Searching over 5,500,000 cases.

Buy This Entire Record For $7.95

Download the entire decision to receive the complete text, official citation,
docket number, dissents and concurrences, and footnotes for this case.

Learn more about what you receive with purchase of this case.

Jones v. Caldwell

United States District Court, S.D. Georgia, Savannah Division

January 6, 2018



         Convicted after a jury trial of burglary, armed robbery, and impersonating a police officer, Israel Moses Jones has filed a Petition for Writ of Habeas Corpus under 28 U.S.C. § 2254, alleging various defects in his state criminal cases. Doc. 1. He also seeks leave to file his § 2254 petition in forma pauperis (IFP). Doc. 2. Finding him indigent, the Court GRANTS his IFP motion. Preliminary review under Rule 4 of the Rules Governing Section 2254 Cases shows, however, that his petition must be dismissed.

         Jones' state habeas petition was denied on March 14, 2016. See doc. 1 at 3. His appeal to the Georgia Supreme Court (or perhaps petition for a certificate of probable cause to appeal, as his petition is unclear) remains pending, a delay that he finds unacceptable. Id. at 5 (arguing due process has been violated due to the Georgia Supreme Court's two-year delay in “adjudicating . . . the appeal.”). So Jones seeks federal habeas relief instead, arguing that the Court should either reach the merits sua sponte -- as the state courts have proved unable to do so speedily enough for his satisfaction -- or impose a deadline on the state habeas courts. Id. at 6.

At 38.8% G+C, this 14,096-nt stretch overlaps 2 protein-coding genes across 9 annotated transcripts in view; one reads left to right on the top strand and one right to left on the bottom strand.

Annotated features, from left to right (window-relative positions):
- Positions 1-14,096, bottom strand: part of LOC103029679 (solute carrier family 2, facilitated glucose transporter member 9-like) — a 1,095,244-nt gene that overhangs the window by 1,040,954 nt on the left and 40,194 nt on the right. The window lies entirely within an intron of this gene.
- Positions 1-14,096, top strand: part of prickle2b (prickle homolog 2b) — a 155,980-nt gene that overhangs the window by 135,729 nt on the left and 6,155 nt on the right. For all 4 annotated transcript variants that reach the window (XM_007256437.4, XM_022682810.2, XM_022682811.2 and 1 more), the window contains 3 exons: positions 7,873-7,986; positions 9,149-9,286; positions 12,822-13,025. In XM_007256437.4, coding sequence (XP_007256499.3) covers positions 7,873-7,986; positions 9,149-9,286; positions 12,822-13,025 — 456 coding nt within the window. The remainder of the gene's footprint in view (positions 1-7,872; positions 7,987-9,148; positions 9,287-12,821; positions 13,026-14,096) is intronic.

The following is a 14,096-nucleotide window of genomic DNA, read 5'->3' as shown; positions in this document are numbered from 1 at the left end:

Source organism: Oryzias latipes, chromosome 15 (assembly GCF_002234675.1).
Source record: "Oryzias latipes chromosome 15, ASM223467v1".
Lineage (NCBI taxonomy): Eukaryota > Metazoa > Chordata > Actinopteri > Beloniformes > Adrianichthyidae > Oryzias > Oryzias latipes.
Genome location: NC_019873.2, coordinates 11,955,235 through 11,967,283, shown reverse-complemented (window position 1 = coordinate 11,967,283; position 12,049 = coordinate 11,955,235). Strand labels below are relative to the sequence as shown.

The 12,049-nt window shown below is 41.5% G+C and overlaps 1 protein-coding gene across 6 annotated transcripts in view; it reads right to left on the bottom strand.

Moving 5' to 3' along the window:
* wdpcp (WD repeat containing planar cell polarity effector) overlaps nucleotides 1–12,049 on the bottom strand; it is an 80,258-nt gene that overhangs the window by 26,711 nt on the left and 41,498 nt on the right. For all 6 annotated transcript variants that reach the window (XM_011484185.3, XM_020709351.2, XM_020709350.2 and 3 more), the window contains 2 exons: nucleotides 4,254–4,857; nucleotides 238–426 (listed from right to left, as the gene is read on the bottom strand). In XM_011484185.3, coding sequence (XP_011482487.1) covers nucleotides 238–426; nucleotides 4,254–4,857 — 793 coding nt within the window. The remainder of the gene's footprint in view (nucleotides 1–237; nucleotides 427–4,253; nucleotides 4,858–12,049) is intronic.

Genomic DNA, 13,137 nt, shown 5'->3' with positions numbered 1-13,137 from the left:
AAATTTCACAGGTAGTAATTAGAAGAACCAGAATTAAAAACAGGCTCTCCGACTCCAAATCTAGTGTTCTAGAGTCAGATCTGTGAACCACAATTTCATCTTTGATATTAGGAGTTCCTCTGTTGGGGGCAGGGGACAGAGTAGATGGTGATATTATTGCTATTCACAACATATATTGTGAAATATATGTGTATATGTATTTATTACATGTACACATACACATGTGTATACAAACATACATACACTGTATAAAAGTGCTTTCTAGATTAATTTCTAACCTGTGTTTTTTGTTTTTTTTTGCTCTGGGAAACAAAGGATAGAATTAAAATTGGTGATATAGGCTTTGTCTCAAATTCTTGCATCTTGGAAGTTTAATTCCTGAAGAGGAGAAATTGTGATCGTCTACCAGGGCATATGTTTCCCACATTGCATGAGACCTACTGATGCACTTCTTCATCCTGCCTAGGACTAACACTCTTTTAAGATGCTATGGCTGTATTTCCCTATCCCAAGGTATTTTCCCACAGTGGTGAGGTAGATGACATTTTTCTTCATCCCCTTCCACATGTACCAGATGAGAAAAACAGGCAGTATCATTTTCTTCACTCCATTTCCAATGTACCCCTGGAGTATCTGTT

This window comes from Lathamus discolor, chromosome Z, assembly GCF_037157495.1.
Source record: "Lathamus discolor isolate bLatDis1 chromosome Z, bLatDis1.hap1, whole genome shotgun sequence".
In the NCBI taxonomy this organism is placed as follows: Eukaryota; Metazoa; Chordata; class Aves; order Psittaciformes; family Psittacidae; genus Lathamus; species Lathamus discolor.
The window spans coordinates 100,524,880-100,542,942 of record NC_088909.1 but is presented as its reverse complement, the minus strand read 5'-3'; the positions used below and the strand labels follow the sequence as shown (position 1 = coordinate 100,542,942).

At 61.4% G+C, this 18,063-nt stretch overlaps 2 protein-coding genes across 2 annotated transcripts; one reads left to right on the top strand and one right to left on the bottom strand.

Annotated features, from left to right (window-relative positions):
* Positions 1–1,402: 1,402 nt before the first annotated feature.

Before seeking § 2254 relief, petitioners must “fairly present” their claims to state courts to give them a “full and fair opportunity to resolve federal constitutional claims.” O'Sullivan v. Boerckel, 526 U.S. 838, 845 (1999); 28 U.S.C. § 2254(b)(1)(A) (habeas petitioners must “exhaust[ ] the remedies available in the courts of the State” before seeking federal relief); see also Reedman v. Thomas, 305 Fed.Appx. 544, 546 (11th Cir. 2008) (“Generally, when a petitioner has failed to exhaust state remedies, the district court should dismiss the petition without prejudice to allow exhaustion.”).

         Jones, by his own admission, has yet to do that. He must fully exhaust his “right under the law of the State to raise, by any available procedure, the question presented.” 28 U.S.C. § 2254(c) (emphasis added). That includes awaiting the Georgia Supreme Court's final decision on his appeal, even if that process takes longer than he prefers. This Court cannot step in and “excuse” Jones' failure to exhaust simply because he is impatient.[1] Doc. 1 at 5; see Horowitz v. Wainwright, 709 F.2d 1403, 1404 (11th Cir. 1983) (allowing simultaneous federal and state habeas proceedings offends the principles of comity that underlie the exhaustion requirement).

         Because it “plainly appears from the petition . . . that the petitioner is not entitled to relief” at this time, the Court “must dismiss the petition and direct the clerk to notify the petitioner.” Rule 4, Rules Governing Section 2254 Cases. Accordingly, this petition should be DISMISSED without prejudice for lack of exhaustion.[2]